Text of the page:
Huawei went beyond its rivals with features like an in-display fingerprint reader -- a rare sight outside China. The Note 9 and Pixels stuck with traditional sensors while Apple gave up on Touch ID awhile back.
The Mate 20 Pro also has something no other phone does: reverse wireless charging. Granted, being able to push power to other devices from your phone isn't a feature that will be used every day, if ever. But at a time when there is little separating the flagship smartphones of major brands, Huawei is differentiating itself. It's giving you that extra feature or two -- that friendly nudge in its direction.
That's particularly important when high-end smartphones are getting more expensive every year. In 2016, the iPhone 7 Plus cost between $769 and $929. This year's iPhone XS Max starts at $1,099. Before Galaxy Note 7s began exploding, they were selling for $849 and up. Two years later and at launch, the cheapest Note 9 was $999.
The Mate 20 Pro isn't cheap, of course, with an £899 price tag (roughly $950 before tax) in the UK. There are a bunch of holiday sales going on at the moment, throwing straightforward comparisons out of whack. The Pixel 3 is currently discounted from £739 to £639, for example; the Note 9 is also £100 cheaper at £899; and the iPhone XS is holding steady at £999 and up. This should give you a general idea of where the Mate 20 Pro sits, with the point being you want as much bang for your buck as possible when you're approaching four-figure prices -- even if that manifests in something strange like reverse wireless charging.
Huawei may have captured attention with its smartphones this year, but it hasn't all been rosy. US carriers don't want anything to do with the company, and Best Buy has ditched its wares, fueled by the government's fear that Chinese products pose a security risk. Right at the start of the year, intelligence officials including the heads of the CIA, FBI and NSA warned consumers off the brand. Furthermore, the Pentagon has banned the sale of Huawei devices at military bases, and government employees are prohibited from using the company's phones.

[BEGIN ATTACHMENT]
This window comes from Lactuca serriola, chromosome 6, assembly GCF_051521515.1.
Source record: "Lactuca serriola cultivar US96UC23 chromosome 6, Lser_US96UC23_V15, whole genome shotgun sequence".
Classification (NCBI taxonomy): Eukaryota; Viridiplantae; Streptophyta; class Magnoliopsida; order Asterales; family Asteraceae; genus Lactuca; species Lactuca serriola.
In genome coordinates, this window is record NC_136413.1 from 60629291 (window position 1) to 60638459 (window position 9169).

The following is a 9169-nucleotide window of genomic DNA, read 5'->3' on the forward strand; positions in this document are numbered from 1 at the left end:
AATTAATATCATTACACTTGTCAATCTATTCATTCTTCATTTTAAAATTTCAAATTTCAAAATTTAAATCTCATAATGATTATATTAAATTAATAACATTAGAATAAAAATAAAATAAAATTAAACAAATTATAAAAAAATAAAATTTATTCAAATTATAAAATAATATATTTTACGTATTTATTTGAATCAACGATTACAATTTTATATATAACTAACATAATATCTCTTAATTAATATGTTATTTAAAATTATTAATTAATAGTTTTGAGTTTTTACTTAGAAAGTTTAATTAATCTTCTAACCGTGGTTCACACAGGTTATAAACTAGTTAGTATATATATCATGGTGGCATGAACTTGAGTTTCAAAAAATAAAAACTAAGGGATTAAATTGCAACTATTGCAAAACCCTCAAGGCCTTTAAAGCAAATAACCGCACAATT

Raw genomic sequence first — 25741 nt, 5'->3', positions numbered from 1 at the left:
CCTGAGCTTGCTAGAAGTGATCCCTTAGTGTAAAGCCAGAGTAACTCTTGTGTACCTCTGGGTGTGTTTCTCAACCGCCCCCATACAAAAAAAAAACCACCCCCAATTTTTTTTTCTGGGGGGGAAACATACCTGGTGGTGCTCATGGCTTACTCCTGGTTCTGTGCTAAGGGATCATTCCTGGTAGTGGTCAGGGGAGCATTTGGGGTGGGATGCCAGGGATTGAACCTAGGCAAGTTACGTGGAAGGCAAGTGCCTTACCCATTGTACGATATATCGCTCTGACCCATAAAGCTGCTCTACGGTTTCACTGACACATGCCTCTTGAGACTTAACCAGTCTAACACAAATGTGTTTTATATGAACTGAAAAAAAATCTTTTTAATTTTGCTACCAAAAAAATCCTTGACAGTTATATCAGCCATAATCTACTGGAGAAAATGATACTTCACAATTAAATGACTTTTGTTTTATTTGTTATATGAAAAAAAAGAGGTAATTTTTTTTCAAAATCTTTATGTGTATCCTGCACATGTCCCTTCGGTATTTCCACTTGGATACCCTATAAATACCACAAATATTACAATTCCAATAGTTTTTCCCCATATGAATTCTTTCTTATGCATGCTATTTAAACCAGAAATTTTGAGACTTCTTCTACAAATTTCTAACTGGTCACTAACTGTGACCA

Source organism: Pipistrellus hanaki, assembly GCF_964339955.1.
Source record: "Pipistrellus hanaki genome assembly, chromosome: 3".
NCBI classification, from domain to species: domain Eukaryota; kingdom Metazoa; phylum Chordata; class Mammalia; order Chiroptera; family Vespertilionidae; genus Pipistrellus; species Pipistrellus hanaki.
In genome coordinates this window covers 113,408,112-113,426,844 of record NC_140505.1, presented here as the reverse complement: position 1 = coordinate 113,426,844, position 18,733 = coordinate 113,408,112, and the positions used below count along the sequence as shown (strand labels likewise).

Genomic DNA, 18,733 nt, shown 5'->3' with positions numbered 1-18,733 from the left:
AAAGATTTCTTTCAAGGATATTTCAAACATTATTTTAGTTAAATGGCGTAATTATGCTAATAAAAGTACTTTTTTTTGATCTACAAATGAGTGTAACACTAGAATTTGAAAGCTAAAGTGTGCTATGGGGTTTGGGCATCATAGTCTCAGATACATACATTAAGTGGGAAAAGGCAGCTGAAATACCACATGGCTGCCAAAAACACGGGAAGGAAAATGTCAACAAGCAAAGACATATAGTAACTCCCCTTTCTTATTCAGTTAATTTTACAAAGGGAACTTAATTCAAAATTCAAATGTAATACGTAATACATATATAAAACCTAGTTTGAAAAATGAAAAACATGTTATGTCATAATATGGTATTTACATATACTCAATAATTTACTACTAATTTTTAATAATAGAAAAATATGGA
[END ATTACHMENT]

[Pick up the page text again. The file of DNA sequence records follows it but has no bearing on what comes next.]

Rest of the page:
When the P20 Pro was released, we called it "the best phone you'll never buy." From a purely consumer perspective, Americans are missing out on some potent devices. And for Huawei, it seems destined to continue to struggle to crack a huge smartphones market.
Countries across the world are also refusing to work with Huawei on 5G infrastructure. The UK government is worried specifically that the company's telecoms software is reaching end of life, giving more weight to the opinion it can't be trusted to build secure networks. Huawei's telecoms business and consumer-facing smartphones are poles apart, of course, but as we've seen in the US, there's a shared, uneasy perception of the two.
In recent drama, Huawei CFO Meng Wanzhou was arrested in Canada (she's now out on bail), having been accused of fraud and violating US trade sanctions on Iran. A couple of public self-inflicted screw-ups happened this year, too, including a classic case of cheating benchmarks and the always entertaining getting caught passing off DSLR photos as smartphone snaps.
Those bumps in the road aside, Huawei continues to experiment with new smartphone styles as we move into a new year. The company has just launched a new notchless slider phone in China, the Honor Magic 2, and has developed a couple of devices with a small "punch-hole" notch for the front-facing camera: the Huawei Nova 4 and Honor View 20.
Huawei's also hard at work on a foldable phone, which could well be the next step in smartphone evolution, and rumor has it the upcoming P30 Pro will have no less than four rear cameras. This year, we got the excellent and unexpected P20 and Mate 20 Pro, and we look forward to seeing whether Huawei can carry that momentum into 2019.